Water Quality is the Key
Fishermen and baymen have instinctively known "If we don't have water quality, no one's going to be there, no one's going to fish there, the fish will not be there, life is not there." While brown tide blooms are visually obvious, it took many years of research and monitoring before the causes and the solutions came into focus. Now that we know that nitrogen pollution, largely from waste water, is what is causing the brown tides that turn the bay the color of "chocolate milk", it is possible to implement meaningful solutions.
The Best Place It Could Possibly Be
The new Great South Bay inlet created by superstorm Sandy occurred in an 8 mile undeveloped stretch of Fire Island called the Otis Pike High Dunes Wilderness Area. It's more than five miles east of the nearest Fire Island community, and over a mile west of the nearest County park facilities. Almost immediately after it formed, the water in eastern Great South Bay became clearer and saltier. Seals, herring, and a variety of sportfish quickly became abundant; hard clams were (and still are) growing faster. On sunny days, the waters around the sand shoals and new islands ringing the inlet appear a turquoise that is more reminiscent of the Caribbean than Long Island. Families, paddle boarders, sailors, and fishermen flock to its clear, flowing waters.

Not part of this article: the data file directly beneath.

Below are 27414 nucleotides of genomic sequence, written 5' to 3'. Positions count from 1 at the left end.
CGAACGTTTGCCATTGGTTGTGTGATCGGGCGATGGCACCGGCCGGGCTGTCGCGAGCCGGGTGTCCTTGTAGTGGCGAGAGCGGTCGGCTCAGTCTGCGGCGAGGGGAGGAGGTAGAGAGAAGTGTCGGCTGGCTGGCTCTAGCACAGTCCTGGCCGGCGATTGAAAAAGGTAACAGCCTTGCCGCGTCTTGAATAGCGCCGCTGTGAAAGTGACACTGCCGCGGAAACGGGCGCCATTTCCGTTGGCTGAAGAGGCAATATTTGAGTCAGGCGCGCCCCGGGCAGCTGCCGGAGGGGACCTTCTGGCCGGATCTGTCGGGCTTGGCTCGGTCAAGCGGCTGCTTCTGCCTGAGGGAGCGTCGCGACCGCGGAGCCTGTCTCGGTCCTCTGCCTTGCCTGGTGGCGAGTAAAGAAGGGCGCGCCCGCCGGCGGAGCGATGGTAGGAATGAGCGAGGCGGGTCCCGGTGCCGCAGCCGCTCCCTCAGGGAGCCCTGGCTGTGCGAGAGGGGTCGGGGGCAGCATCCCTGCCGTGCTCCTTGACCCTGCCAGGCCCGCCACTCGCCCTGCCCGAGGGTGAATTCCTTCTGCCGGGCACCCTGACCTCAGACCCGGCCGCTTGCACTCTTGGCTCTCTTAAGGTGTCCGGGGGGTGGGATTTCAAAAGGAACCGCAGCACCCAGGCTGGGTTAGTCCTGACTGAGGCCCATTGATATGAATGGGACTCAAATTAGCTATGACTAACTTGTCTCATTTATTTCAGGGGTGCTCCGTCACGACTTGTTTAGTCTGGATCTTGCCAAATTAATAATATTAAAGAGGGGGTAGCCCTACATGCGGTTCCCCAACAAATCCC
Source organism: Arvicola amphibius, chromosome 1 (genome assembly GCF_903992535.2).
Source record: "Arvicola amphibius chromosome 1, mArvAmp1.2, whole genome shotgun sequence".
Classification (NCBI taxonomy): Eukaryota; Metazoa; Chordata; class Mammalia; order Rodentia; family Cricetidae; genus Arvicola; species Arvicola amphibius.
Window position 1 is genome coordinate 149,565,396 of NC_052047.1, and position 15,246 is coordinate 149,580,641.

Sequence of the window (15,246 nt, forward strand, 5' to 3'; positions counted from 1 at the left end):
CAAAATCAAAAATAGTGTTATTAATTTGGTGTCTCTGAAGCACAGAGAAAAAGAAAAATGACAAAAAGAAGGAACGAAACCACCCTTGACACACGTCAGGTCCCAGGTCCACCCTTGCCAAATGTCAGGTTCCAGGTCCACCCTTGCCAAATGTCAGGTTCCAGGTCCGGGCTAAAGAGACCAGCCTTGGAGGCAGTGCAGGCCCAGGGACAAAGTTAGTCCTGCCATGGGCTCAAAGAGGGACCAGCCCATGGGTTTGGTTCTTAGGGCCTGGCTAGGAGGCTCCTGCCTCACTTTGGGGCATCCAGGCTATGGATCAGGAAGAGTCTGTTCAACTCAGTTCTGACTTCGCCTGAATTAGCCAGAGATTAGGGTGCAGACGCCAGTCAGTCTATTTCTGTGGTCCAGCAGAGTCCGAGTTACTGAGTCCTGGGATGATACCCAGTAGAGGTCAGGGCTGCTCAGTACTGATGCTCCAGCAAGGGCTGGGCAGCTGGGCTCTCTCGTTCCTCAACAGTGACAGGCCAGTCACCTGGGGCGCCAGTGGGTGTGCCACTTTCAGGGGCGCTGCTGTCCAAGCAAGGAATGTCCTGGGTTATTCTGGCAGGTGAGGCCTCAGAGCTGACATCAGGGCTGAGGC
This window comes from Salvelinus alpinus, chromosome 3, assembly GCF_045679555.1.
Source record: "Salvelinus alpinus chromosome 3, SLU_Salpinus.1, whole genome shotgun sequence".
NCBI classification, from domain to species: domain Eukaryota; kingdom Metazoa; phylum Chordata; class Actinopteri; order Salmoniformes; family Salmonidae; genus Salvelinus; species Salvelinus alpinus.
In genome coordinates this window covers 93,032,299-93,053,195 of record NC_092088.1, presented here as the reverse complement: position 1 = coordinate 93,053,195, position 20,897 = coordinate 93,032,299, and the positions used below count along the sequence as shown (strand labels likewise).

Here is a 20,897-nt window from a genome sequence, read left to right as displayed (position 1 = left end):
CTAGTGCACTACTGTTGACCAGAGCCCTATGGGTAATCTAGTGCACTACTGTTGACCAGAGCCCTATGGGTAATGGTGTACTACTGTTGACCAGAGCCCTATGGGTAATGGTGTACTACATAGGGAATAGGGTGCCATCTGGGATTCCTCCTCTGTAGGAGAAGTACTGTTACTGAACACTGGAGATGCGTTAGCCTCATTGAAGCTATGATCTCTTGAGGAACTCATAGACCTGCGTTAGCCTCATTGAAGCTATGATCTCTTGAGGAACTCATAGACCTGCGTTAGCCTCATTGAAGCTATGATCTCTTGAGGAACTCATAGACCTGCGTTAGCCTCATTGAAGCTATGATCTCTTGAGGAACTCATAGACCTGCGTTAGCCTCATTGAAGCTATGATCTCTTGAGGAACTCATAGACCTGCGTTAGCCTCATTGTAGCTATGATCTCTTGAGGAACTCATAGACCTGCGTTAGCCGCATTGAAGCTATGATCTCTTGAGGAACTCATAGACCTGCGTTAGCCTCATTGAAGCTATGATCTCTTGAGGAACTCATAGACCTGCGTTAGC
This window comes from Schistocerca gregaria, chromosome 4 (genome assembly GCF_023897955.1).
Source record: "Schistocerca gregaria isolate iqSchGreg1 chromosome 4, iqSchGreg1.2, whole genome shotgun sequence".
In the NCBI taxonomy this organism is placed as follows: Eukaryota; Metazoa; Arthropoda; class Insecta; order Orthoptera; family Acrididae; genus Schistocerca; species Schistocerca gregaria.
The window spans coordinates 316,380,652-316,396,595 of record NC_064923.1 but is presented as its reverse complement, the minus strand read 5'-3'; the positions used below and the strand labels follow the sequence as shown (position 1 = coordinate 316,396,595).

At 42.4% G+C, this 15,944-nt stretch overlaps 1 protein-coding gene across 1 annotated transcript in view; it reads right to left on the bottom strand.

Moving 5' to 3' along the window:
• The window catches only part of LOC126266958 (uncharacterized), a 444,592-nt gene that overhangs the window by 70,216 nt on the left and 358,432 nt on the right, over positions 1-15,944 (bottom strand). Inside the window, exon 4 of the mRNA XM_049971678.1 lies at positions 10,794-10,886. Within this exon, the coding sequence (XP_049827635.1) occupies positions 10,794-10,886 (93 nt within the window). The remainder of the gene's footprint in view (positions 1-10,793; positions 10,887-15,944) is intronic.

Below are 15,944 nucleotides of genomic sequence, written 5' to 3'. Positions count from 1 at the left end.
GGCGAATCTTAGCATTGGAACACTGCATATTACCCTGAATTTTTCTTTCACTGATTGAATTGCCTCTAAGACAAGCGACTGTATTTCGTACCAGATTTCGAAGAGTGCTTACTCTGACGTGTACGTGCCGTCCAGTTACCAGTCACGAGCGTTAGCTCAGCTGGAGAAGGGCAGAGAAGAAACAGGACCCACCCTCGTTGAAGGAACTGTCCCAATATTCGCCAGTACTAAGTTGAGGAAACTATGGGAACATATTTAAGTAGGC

Clarity of the Bay
Bellport Bay used to be a relatively stagnant part of Great South Bay with little mixing with the ocean. The new inlet has changed everything. Increased mixing with salty ocean water has improved conditions for fish, shellfish, and seagrasses by reducing the brown tides that now regularly plague much of Great South Bay and Moriches Bay.
The Tides Weren't Changing
Following Superstorm Sandy the east coast of the US was pounded by a series of large coastal storms causing widespread flooding. Many Long Islanders who had suffered serious flood damage feared that that the new inlet was the cause and called for closing it to prevent future flooding. To the contrary,
scientists were able to show that the flooding was the result of large-scale regional phenomena that was impacting communities from Chesapeake Bay to Cape Cod. The inlet was not changing tides or water levels; thus spending an estimated $20M to close it would have no impact on future flooding.